There’s an inherent value when each stakeholder invests. There’s a sense of ownership to affect change versus something being handed to you. Ellerbe said, “There seems to be better outcomes when our schools have ‘skin in the game’ meaning they match or partially match funding. Our history shows that when we don’t have that there’s a 50/50 chance of achieving the goal.”
Tilton said, “The kind of change our members and their partners are dedicated to producing doesn’t happen overnight. Short-term initiatives that promise fast returns are enticing, but they are likely to result in a bad marriage that leaves one or both partners feeling unfulfilled. Making real change and real progress requires a long-term sustained commitment through all of the ups and downs any good partnership brings with it.”
Requirements. The Foundation Strategy Group has identified five conditions that produce alignment and lead to powerful results: a common agenda, shared measurement systems, mutually reinforcing activities, continuous communication, and backbone support organizations.
Under the umbrella of mutually reinforcing activities, partnerships often thrive when there are clear objectives and measures coupled with autonomy on how to get there. Just as critical a requirement – under the umbrella of continuous communication – is building trust between partners as well as ensuring a common motivation from the start.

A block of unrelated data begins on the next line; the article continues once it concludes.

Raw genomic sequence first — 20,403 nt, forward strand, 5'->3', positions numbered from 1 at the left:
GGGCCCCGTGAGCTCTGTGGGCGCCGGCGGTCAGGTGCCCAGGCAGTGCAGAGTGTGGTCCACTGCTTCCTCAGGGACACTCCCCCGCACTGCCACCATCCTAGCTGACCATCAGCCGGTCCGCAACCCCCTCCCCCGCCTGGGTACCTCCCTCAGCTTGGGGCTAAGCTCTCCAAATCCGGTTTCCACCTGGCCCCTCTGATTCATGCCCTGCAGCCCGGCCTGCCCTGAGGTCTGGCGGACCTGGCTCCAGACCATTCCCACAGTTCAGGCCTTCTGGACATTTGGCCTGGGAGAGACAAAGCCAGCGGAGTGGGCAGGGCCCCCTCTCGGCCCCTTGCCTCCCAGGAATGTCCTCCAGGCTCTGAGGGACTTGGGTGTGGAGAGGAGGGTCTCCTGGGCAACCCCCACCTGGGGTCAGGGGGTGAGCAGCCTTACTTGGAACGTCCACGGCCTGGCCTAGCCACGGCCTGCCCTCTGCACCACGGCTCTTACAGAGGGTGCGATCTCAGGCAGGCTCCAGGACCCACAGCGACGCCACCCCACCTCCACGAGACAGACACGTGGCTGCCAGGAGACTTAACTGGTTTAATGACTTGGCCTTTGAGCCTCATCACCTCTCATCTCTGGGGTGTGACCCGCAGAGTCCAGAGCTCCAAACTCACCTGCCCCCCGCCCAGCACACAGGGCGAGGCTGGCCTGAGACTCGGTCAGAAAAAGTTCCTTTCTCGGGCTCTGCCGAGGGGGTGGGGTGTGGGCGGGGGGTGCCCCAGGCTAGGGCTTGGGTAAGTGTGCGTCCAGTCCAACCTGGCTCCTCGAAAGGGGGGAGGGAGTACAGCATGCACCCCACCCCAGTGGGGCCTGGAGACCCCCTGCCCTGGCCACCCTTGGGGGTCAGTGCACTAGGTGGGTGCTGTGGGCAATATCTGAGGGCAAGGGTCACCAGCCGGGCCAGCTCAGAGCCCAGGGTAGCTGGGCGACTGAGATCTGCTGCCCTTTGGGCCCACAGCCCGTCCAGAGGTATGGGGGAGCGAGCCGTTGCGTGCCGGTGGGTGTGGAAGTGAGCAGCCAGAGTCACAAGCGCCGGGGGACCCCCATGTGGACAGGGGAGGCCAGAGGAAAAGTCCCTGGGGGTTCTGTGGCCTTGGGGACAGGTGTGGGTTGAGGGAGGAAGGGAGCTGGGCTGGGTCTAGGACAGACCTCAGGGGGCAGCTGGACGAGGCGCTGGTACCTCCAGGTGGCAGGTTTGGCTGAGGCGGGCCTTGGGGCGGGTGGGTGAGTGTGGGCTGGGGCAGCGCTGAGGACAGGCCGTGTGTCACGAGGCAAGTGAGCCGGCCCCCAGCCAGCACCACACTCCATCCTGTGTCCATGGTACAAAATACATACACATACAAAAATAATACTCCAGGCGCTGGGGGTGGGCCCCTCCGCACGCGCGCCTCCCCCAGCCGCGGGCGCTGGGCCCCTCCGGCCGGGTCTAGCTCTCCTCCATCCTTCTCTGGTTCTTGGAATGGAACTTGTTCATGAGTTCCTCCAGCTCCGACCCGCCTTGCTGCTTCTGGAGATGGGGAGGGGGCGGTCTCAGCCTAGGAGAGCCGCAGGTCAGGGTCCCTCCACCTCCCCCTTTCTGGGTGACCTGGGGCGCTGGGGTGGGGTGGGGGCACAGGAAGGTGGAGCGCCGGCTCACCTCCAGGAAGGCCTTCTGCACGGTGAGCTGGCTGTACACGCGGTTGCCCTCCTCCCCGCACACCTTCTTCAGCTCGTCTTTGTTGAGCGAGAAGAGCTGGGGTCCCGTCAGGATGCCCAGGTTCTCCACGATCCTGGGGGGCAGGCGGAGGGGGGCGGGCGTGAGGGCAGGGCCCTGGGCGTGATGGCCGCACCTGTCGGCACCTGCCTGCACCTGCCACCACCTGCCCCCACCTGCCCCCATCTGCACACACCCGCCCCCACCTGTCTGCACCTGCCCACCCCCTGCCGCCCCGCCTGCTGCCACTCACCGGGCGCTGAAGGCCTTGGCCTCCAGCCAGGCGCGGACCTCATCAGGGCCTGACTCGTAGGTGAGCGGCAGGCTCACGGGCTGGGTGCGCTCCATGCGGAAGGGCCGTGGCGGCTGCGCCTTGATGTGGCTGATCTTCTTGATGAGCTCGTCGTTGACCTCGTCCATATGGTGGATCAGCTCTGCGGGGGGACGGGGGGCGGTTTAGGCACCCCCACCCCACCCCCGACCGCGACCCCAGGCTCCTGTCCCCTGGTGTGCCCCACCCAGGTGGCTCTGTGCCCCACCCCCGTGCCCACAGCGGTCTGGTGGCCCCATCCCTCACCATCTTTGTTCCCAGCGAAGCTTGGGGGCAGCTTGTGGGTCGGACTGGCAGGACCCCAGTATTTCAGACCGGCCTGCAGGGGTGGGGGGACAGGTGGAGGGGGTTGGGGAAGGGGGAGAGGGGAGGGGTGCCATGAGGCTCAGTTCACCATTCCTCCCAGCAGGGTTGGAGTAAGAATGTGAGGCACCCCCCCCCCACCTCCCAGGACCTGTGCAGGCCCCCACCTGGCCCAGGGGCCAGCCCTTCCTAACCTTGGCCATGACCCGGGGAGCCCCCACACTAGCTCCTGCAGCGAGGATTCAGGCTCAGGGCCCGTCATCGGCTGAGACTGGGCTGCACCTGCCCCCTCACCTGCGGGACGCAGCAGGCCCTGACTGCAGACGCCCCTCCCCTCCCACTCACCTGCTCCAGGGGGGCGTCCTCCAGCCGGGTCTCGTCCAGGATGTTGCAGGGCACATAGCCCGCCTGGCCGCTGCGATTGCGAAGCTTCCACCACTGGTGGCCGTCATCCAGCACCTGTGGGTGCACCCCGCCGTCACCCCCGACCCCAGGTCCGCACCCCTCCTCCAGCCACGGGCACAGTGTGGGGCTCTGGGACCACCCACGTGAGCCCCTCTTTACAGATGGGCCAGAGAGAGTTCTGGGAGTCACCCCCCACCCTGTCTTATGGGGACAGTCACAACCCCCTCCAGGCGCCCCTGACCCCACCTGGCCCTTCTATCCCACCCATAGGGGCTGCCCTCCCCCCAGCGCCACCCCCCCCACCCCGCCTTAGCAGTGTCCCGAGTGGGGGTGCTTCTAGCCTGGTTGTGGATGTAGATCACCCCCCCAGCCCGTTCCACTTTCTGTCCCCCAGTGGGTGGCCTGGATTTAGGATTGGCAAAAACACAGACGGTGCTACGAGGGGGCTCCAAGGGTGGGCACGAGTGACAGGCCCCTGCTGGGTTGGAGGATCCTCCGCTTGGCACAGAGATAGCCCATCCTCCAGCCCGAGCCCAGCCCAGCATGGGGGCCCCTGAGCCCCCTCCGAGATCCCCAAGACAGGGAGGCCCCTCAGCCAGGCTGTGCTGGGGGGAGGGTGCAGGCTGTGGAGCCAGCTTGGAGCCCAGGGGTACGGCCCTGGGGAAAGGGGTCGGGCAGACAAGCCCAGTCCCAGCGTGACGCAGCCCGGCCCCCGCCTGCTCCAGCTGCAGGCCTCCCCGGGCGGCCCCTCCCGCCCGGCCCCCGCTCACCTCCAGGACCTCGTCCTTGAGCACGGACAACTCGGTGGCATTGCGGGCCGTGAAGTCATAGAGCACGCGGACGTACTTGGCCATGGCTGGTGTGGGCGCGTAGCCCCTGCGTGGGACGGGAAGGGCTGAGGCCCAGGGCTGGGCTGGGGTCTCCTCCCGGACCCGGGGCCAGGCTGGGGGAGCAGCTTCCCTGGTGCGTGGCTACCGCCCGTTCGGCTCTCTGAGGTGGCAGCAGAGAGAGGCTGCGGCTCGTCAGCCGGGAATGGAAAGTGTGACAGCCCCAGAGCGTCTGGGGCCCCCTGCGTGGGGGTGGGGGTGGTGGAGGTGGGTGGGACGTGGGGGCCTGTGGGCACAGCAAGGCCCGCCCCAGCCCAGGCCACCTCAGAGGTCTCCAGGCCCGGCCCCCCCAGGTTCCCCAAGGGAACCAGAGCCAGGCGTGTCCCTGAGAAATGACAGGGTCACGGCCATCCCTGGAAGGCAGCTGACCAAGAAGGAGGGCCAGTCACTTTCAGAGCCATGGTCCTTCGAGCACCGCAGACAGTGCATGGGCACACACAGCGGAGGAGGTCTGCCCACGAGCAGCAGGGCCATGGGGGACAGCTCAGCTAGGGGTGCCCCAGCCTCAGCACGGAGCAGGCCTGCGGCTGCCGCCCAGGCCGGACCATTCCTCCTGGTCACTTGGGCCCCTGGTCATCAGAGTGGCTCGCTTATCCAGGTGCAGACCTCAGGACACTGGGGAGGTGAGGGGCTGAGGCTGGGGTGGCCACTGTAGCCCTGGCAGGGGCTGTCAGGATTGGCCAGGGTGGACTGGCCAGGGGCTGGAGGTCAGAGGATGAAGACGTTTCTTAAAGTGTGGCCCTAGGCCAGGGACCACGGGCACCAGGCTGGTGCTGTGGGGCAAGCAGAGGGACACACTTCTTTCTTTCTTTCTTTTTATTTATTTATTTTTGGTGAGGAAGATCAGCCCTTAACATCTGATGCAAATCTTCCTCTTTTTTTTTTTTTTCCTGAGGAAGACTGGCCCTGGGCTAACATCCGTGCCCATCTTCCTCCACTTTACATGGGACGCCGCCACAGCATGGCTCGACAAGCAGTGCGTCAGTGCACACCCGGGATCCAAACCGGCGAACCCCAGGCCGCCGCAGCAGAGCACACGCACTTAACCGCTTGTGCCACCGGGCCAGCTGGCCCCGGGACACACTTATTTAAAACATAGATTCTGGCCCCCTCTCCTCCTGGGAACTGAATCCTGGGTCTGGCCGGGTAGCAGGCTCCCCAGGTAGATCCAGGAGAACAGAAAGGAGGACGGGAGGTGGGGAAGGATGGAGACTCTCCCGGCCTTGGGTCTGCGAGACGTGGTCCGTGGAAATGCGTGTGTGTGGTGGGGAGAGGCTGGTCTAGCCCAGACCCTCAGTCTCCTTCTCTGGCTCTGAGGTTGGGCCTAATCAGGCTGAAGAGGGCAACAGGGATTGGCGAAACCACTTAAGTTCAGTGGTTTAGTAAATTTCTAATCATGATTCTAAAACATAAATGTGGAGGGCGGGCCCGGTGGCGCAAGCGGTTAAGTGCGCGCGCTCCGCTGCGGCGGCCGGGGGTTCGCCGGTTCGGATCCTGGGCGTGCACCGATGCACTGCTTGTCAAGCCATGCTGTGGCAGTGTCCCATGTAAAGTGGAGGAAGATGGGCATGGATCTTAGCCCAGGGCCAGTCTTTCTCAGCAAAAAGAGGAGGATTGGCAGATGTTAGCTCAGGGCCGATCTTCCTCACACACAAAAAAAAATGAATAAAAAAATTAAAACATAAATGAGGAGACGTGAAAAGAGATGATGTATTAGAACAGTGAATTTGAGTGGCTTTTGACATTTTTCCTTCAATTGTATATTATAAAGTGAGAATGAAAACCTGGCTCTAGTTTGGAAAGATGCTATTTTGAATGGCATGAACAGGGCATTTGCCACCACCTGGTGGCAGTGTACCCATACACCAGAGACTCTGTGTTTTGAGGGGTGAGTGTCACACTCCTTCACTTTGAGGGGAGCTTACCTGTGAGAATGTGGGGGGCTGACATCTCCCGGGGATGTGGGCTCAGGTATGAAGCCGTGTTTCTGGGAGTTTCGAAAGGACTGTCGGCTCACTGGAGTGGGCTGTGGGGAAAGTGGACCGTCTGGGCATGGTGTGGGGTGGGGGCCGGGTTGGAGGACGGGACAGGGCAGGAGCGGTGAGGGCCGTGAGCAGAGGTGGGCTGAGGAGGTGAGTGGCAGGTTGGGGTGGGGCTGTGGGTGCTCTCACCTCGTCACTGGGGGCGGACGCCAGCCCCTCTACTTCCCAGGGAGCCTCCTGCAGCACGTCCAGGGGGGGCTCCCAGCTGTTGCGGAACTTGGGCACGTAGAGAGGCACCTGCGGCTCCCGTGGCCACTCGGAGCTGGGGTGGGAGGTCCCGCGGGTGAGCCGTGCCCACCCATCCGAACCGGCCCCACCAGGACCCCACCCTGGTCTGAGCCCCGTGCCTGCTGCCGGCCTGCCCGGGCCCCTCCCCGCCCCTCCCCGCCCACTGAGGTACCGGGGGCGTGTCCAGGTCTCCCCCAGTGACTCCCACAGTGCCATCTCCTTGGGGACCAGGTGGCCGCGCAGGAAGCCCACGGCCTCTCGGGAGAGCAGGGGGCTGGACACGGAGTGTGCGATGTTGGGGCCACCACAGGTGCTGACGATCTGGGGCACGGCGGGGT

The Partnership Brokers Association, chaired by Butler, has identified partnership brokering skills including negotiating, facilitating, synthesizing, communicating, institution building, and revising.
Strong partnerships, according to Butler, thrive on equity, transparency, and mutual benefit. When designed around these principles there is respect for the added value each party brings, trust sufficient to support risk taking, and engagement likely to sustain the work over time.
Developing good partnerships requires a significant investment of time and an ongoing investment in managing the partnership agenda, communicating with partners and stakeholders, and adapting to changing circumstances.
Contingencies. Partnerships are becoming more and more structured these days and for good reason. As referenced above, long-term projects hold the greatest promise for the kind of sustained social impact partnerships are formed to create. Structures for everything from reporting results, to regular communication, to how decisions get made are critical to ensuring that progress can continue even in the midst of change. Changes like staff turnover, new evidence to consider and incorporate, and additional need can be minimized when you have the right structures in place.
“Leadership changes on both side of the equations are a big one for us–funder and implementer,” said Ellerbe, “It’s imperative to quickly access the new instructional leader when there’s turnover in order to reengage the major stakeholder responsible for implementing the solution.”
It’s a good idea to include a pause clause in the partnership agreement so that in the event of a significant implementation leadership change, funders have the chance to reassess the situation.
For more. To continue the conversation, vote for our SXSW panel–Good & Bad Marriages: Philanthropic Partnerships–on the panel picker.
The Partnership Brokers Association website provides a wealth of information about partnership brokering. The Partnering Initiative website provides even more information around cross-sector and multi-stakeholder partnerships for development.
Ana Tilton, Executive Director, Grantmakers for Education
Steve Seleznow, President and CEO, Arizona Community Foundation
Ingrid Ellerbe, VP Engagement, MIND Research Institute